Antioxidants in eggs help prevent cardiovascular disease, cancer
by Ethan A. Huff, staff writer
(NaturalNews) Most NaturalNews readers are probably already aware that many fruits, vegetables, and beans are antioxidant powerhouses. But did you know that eggs are also loaded with these amazing nutrients? A new study published in the journal Food Chemistry reveals that a single raw egg, and its yolk in particular, contains at least twice as many antioxidant properties as an apple, and roughly the same amount as a serving of cranberries.
Researchers from the University of Alberta’s Department of Agricultural Food and Nutritional Science studied egg yolks from eggs produced by hens fed a conventional diet of wheat or corn, and discovered in them high levels of tryptophan and tyrosine, two amino acids known for their antioxidant properties. Egg yolks are also rich in carotenoid antioxidant compounds responsible for their yellow color (or orange if they come from pastured, free-range chickens), as well as peptides.
“Ultimately, we’re trying to map antioxidants in egg yolks so we have to look at all of the properties in the yolks that could contain antioxidants, as well as how the eggs are ingested,” said Jianping Wu, one of the lead researchers for the study. And the team is doing just that as it continues to identify the myriad nutrient compounds contained in eggs.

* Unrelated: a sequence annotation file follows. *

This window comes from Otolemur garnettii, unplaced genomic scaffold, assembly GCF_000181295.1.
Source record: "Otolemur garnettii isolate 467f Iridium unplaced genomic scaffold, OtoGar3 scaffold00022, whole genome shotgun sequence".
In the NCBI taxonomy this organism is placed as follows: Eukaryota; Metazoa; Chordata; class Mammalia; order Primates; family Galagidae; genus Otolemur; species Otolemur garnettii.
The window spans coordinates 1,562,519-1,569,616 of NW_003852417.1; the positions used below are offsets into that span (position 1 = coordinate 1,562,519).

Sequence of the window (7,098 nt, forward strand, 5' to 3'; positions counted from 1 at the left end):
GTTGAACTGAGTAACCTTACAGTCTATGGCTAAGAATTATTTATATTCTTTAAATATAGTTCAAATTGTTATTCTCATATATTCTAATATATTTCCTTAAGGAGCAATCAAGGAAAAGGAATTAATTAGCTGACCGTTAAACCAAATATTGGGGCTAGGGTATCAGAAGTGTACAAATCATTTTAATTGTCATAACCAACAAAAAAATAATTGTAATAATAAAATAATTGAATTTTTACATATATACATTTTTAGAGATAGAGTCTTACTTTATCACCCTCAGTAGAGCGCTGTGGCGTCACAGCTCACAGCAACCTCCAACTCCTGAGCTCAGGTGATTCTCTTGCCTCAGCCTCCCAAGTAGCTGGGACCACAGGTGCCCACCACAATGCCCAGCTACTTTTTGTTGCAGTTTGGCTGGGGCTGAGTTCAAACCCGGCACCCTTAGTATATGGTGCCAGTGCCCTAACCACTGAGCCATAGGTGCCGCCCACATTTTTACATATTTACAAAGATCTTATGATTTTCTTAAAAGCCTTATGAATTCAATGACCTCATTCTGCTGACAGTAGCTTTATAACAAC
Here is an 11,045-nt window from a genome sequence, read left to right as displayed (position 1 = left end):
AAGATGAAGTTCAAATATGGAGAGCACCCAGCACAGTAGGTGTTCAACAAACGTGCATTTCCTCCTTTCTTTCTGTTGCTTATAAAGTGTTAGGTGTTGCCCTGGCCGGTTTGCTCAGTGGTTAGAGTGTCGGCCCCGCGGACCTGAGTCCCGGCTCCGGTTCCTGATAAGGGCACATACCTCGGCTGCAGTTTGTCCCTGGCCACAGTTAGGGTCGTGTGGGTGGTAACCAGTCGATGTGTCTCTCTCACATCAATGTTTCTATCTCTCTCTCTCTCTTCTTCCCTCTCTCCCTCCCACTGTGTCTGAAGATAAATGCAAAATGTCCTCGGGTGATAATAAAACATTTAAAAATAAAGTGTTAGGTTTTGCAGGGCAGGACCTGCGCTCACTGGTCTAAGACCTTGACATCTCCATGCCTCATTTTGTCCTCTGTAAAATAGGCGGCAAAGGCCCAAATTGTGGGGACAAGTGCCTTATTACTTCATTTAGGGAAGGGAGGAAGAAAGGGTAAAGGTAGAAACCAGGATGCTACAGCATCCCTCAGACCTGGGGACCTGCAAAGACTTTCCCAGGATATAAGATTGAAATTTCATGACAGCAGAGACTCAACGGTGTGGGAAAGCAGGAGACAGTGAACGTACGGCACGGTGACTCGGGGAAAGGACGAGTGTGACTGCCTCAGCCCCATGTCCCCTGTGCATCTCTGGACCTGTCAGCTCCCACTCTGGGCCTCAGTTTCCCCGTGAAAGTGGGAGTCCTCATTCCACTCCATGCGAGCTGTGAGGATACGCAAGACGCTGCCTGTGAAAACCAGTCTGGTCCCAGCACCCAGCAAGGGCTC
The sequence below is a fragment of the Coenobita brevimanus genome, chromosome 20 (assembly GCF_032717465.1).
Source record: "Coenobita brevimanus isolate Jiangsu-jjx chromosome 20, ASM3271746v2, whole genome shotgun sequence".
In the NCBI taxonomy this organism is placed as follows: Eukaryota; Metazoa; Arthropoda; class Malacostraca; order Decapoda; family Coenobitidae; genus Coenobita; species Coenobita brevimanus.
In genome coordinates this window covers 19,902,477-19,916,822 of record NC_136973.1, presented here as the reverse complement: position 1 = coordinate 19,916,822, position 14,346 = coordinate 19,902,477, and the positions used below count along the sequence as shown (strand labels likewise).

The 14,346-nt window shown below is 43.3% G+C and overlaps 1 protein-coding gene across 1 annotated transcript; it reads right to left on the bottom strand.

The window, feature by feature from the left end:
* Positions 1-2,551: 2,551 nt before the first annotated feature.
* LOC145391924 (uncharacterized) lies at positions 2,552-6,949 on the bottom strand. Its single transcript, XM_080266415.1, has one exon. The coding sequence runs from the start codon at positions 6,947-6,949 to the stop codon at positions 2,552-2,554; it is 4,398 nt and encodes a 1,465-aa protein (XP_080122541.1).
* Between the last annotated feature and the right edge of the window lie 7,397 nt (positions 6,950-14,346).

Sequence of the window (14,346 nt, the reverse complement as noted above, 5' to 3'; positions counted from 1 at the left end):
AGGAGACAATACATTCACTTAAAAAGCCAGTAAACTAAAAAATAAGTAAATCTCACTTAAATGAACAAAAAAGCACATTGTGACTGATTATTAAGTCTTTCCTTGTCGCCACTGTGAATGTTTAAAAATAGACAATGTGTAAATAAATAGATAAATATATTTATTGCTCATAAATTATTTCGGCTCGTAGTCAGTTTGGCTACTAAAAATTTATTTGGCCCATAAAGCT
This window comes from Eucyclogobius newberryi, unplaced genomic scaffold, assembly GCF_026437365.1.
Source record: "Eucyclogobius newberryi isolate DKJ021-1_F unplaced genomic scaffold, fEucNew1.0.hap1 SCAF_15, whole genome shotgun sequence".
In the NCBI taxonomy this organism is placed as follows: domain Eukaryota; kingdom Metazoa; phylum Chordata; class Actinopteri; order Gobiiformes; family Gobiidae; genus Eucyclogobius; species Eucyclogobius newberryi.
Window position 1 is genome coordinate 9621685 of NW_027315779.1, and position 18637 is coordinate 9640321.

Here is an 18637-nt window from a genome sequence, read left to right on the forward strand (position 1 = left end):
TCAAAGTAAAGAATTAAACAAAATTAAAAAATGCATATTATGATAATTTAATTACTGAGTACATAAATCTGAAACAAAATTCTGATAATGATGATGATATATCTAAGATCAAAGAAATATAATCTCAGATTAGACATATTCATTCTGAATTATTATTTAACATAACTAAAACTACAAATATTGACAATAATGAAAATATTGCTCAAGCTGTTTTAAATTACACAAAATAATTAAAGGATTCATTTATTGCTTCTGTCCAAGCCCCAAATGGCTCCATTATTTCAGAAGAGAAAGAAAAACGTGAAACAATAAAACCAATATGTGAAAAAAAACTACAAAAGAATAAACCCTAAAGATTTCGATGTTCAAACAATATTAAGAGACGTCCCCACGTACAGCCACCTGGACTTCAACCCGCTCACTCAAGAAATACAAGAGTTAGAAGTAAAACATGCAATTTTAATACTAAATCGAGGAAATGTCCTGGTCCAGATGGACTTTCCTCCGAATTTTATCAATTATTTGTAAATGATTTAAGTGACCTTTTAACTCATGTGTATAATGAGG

And contradicting the widely-held belief that eggs are unhealthy because they contain high levels of cholesterol, the peptides in eggs were actually found to help lower high blood pressure. Previous research conducted by Wu revealed that stomach enzymes actually break down egg proteins and produce peptides as a result, which act as a type of natural ACE inhibitor to regulate blood pressure levels.
Based on both its previous and current findings, the team expects to uncover a whole lot more about the egg in its ongoing egg research, including the discovery of even more currently-unknown antioxidants, as well as various other health-promoting substances.
The conventional eggs used in the study are a far cry from organic, pasture-based eggs, however. As seemingly healthy as these conventional egg yolks appeared to be for the study, eggs from chickens that are free to roam pastures, peck at bugs, and eat a variety of forage from the outdoors, produce eggs that have up to ten times the amount of omega-3s as conventional eggs from chickens raised in confinement. Pastured eggs also have as much as six times the vitamin D as conventional eggs.